US Navy’s littoral combat ship programme completes blast and fire testing

15 August 2016 (Last Updated August 15th, 2016 18:30)

The US Navy's littoral combat ship (LCS) programme has completed blast and fire testing of a full-scale structural assembly at the US Army Aberdeen Test Centre.

The US Navy's littoral combat ship (LCS) programme has completed blast and fire testing of a full-scale structural assembly at the US Army Aberdeen Test Centre.

The Austal-built multi-compartment surrogate (MCS), which was based on the Independence variant LCS, was used to carry out the destructive tests that assessed the ability of the LCS to withstand the damage caused by weapon-induced blast and fire conditions.

The testing forms a key part of the modeling and simulation (M&S) framework that is used to evaluate the overall survivability of the LCS in a combat environment.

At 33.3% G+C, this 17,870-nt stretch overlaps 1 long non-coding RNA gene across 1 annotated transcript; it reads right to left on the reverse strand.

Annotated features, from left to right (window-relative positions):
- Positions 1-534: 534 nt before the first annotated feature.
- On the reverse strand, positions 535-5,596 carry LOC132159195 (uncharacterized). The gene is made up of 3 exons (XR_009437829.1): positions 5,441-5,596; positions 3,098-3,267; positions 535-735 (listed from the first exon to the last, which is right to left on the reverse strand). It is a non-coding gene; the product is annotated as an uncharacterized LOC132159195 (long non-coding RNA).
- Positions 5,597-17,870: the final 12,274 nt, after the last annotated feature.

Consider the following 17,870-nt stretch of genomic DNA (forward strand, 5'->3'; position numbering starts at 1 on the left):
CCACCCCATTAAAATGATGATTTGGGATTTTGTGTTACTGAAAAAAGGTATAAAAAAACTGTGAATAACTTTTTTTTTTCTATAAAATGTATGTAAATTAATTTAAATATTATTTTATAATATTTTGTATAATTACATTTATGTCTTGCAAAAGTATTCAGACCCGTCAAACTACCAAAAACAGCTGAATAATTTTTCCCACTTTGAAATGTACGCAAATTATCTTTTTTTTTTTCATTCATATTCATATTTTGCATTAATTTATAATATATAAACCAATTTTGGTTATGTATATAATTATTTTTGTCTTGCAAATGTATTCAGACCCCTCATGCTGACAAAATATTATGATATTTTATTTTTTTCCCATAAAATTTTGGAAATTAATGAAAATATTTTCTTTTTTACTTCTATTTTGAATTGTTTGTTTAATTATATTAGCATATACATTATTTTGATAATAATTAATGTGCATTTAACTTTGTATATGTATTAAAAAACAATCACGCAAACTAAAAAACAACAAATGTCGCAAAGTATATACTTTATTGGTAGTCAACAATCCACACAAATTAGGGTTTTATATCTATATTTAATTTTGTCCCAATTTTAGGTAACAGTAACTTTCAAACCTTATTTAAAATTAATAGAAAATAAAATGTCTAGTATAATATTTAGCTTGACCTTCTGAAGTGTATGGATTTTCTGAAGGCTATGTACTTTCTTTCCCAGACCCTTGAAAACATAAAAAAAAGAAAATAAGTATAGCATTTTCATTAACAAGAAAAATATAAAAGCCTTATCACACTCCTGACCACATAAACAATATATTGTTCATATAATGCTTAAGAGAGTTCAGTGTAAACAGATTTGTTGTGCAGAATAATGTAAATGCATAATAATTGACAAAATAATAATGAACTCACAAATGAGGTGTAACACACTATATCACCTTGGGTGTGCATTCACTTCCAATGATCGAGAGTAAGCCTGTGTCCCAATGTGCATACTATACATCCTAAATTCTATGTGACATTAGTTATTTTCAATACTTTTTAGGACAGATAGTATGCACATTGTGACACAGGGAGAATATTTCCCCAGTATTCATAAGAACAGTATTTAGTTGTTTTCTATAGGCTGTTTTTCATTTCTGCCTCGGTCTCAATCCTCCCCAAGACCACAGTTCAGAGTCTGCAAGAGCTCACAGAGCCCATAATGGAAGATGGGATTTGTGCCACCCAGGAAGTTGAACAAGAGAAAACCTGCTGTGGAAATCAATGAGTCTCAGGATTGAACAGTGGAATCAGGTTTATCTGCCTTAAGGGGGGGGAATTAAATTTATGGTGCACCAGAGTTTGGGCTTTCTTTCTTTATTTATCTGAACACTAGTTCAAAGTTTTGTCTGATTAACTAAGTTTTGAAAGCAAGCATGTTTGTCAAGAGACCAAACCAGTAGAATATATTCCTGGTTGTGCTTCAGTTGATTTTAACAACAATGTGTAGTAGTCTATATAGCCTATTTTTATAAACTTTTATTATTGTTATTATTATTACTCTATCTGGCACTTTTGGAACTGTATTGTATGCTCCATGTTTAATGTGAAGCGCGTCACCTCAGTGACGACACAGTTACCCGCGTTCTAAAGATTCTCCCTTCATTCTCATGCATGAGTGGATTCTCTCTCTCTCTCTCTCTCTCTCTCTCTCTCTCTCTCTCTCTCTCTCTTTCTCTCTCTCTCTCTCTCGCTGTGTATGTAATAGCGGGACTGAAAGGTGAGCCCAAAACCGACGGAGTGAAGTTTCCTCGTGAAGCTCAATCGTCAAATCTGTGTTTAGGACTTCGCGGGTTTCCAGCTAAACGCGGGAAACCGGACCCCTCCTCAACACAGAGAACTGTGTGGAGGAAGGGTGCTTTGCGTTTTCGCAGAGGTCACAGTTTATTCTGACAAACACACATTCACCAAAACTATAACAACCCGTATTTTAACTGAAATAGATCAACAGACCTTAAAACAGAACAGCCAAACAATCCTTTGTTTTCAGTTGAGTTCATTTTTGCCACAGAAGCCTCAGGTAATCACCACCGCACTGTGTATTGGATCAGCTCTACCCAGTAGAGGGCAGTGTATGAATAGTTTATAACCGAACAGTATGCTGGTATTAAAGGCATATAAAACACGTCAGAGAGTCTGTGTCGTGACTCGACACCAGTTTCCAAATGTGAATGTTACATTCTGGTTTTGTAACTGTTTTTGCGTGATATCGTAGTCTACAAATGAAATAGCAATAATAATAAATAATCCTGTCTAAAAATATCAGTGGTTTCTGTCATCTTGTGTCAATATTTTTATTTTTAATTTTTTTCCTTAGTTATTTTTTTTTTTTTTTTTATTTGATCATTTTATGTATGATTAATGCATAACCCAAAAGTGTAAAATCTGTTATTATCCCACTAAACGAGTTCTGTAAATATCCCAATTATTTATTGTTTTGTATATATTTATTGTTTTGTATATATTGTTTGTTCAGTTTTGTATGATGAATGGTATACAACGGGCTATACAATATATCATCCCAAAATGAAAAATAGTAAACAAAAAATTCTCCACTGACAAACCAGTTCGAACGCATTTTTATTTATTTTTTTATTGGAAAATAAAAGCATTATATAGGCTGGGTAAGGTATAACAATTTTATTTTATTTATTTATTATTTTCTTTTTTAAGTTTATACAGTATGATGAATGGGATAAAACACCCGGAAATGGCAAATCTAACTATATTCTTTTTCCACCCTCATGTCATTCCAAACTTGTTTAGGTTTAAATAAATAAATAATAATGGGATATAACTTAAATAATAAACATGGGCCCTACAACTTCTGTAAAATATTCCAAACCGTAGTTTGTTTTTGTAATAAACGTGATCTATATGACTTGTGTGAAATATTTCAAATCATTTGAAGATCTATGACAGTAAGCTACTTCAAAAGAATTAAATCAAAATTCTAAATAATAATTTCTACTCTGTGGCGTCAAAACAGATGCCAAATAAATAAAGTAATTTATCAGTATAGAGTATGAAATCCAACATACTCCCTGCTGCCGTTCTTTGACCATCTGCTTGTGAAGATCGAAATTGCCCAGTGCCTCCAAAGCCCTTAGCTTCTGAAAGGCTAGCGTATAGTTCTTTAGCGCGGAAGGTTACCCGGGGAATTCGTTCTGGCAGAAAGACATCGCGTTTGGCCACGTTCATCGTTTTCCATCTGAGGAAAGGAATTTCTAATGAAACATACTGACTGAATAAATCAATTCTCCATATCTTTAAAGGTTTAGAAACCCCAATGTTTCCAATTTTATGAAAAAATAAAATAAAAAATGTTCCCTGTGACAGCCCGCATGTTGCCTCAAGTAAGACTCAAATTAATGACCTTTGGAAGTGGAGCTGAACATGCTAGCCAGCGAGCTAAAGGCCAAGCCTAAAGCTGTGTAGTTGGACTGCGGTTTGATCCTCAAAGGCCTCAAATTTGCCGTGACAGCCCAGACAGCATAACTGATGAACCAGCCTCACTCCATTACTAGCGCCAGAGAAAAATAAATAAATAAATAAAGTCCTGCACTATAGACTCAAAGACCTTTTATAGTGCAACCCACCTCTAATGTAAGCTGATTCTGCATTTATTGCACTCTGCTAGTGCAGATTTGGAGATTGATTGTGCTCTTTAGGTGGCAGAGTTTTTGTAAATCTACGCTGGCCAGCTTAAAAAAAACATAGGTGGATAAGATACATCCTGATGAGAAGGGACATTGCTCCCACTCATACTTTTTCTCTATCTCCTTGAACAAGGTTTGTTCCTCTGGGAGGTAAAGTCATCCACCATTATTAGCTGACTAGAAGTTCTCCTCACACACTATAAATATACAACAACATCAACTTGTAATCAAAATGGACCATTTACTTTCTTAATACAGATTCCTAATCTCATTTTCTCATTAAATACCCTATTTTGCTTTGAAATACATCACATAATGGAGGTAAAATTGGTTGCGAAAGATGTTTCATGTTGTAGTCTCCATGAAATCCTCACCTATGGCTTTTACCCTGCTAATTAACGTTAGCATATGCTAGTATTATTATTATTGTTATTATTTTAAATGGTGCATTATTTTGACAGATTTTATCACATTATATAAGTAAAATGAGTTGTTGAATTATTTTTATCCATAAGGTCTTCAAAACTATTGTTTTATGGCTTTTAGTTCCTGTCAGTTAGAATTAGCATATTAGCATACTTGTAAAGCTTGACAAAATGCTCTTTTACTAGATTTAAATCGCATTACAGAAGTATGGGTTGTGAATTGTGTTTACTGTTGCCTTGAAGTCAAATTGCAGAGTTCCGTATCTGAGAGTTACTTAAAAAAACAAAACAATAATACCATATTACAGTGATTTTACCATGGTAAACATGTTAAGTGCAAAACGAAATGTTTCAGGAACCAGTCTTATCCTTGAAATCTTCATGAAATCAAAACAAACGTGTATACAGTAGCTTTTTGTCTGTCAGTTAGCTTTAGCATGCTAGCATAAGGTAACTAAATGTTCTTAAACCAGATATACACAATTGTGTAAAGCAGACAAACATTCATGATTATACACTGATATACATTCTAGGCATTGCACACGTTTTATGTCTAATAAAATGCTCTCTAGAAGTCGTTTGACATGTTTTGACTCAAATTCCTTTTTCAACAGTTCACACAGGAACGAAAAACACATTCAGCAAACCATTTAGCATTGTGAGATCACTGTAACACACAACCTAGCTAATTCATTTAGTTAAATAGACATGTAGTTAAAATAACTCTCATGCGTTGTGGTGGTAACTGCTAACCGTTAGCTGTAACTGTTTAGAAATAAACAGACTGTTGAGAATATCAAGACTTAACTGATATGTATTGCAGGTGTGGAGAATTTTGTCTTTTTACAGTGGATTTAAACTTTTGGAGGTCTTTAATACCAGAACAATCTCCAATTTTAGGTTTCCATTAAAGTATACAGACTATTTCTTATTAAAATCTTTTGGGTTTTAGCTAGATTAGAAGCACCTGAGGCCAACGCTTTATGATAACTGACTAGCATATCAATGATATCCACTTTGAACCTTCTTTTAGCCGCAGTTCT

"The MCS testing allows us to test our simulations in a real-world and safe environment."

It also supports the live-fire test and evaluation (LFT&E) programme, and is part of the ongoing LFT&E Modeling and Simulation / Survivability analysis.

LCS Programme manager Tom Anderson said: "The MCS testing allows us to test our simulations in a real-world and safe environment.

"This analysis, along with the recent successful completion of Full Ship Shock Trials, will serve to support future survivability assessments of the Independence variant."

During blast testing, chargers were placed in several compartments of the LCS to examine the vessel's reaction to overpressures within the spaces, while testers created controlled fires within the MCS to evaluate the effect of fire on the aluminium structure.

The data collected from the tests will set a reference benchmark against which computer simulations can be compared.

Austal was awarded a $3.5bn contract by the US Navy to build and deliver an additional ten LCS, which will join Independence (LCS 2) commissioned in January 2010.


Image: Coronado (LCS 4) at Naval Air Station North Island. Photo: courtesy of US Navy photo by Senior Chief Mass Communication Specialist Donnie W Ryan/Released.